Creating Vintage Painted Oars with 3M
Vintage painted oars are nostagic objects for me. They bring back memories of camp and watching crew teams rowing along the Schuylkill River in Philadelphia. So, when my sister wanted to find some oars to decorate the beach condo with, I jumped at the opportunity to make some. If you follow me on Instagram or Facebook you know that my sister Caitlin (of Symmetry Designs in San Jose, CA) and I have been renovating Diane Chamberlain’s Topsail Beach condo. The condo is a great size (three bedrooms) and located ocean front. That’s where the pros ended. Sadly the condo was stuck in the 80’s: teal carpeting, orangey wood trim and cabinet doors that were falling off. We converged on the property back in September to start the renovation process.
Before the trip, I whipped out these fun painted oars. They were easy to make, you could sooo do this!
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- 3M Sand paper for sander (80,120 & 180 grits)
- 3M 220 Grit Sanding sponge
- ScotchBlue™ Painter’s Tape
- 3M Sanding block
- 1″ x 6″ pine boards
- Paint brushes
- Stencil brush or sponge
- White paint
- Red Paint
- Red Paint
- Number stencils
- Minwax Early American stain
- 3MTekk Eye glasses
- 3MTekk Ear plugs
- 3MTekk Painter’s glove
- 3MTekk dust mask
Clamp your 1″ x 6″ board to a work surface. Trace out the oar shape onto your board. You can use rulers and rounded paint cans or plates to trace the curves.
Put on your safety glasses, ear plugs and grab the jig saw.
Cut around the oar shape with the jig saw. You’ll have to move and re-clamp the wood a few times.
Put on your dust mask and sand the oar edges. Start with an 80 grit and create rounded edges. Then switch to 120 grit to smooth. And finally a 180 grit to create a super soft surface.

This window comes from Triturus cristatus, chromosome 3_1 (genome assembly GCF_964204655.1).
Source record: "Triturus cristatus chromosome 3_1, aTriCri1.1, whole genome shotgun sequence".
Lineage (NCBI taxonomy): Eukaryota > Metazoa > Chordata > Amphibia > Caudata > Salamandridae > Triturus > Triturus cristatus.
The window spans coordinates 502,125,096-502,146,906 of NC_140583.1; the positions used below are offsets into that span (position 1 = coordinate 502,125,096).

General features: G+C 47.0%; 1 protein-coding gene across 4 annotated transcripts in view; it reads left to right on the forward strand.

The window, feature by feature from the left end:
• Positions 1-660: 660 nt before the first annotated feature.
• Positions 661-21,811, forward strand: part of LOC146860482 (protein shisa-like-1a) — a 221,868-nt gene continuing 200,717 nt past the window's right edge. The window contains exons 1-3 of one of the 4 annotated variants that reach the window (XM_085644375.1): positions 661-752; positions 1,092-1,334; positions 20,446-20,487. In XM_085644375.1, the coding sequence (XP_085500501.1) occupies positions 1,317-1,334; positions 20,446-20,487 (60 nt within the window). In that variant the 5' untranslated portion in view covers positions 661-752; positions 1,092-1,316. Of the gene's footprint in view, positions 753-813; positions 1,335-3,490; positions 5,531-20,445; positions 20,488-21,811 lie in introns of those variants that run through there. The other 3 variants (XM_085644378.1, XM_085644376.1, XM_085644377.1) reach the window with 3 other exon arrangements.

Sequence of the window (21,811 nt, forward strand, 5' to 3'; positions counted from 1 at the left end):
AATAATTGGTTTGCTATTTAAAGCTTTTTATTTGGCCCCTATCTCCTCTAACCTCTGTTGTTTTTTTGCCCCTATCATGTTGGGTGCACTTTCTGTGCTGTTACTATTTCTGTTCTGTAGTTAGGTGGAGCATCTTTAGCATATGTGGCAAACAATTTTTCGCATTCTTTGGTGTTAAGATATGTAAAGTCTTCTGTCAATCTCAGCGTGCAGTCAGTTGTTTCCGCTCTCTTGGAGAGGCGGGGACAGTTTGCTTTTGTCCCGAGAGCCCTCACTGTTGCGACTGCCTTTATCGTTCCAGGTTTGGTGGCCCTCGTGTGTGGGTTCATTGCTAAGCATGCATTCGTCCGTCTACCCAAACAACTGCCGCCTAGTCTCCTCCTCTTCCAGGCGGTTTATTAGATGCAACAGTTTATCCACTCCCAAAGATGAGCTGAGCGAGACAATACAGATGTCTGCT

Here’s a surprise that happened while sanding my oars. I actually used old door casing from our kitchen renovation. While sanding, a beautiful blue started to show through under the white. I just worked with it and love the look.
To give the oars some age (especially if you have new boards), wipe Minwax Early American stain on the oars. Definitely wear gloves to protect your hands.
Create, buy or trace numbers to create a stencil. I used my Silhouette to cut out some numbers.
To block the white area, lay the numbers on the oar and paint over them with blue paint.
To create the red number, adhere the background of the “3” to the oar and stencil red paint into the number.
Use ScotchBlue™ Painter’s Tape to mask off stripes and the bottom of the oar.
Paint stripes and allow the oars to dry slightly.
Remove the painter’s tape before the paint has completed dried. This will give you the crispest lines and allow you to wipe any excess that may have seeped under.
Draw and color in a star over the white area on the smaller oar.
After the paint is 100% dry, rough up the oars with the 3M 220 grit sanding sponge to give it back that aged look.
To age the oars further, wipe on some more wood stain and wiped it off immediately.
This gives them the perfect vintage look.
We hung the oars on the walls of the twin bedroom using D-hooks on the back and small nails.
My sister, Caitlin, totally rocked the nautical feel in that bedroom.
That little nightstand was a wine color, but I painted it with Miss Mustard Seed Tricycle red and now it coordinates perfectly with the rest of the room!
My favorite oar is the little red star one. I might have to make a new one for my home ;-).
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I have an actual old set of oars ….or paddles, whatever. I wondered what you thoughts were…I have sanded off the old finish, and I would like to stain them, and also add a painted stripe…or something maybe a number. Then we plan to hang them outside, over the door of our lake cabin. So first, do I stain the whole works and paint over the stain? 2nd, what kind of paint stain/paint should I use for outdoor use? And finally, what would you recommend I put on as a protective coat? Some sort of boat varnish? I would like them to stay nice! Thanks so much – yours look wonderful – how lucky to have had the blue paint under – that was perfect. Probs a gift for recycling from karma!! 🙂
I’d suggest staining using any stain color you like. Then paint on top of the stain once it dries. Finally, finish it with an exterior clear coat like Helmsman or General Finishes Exterior Top coat. OR a clear deck sealer.
Really nice. I’m going to use some of the ideas here. The old boy scout in me needs to point out these are paddles, not oars. I don’t want aanyone misusing the term and getting scolded by an angry scoutmaster.
I love these. I would like to make my hubby some for his man cave. Pinning your brilliant idea.
I love the twin room in the condo! The oars really make the finishing touch. Thank you and Caitlin!
Those are great!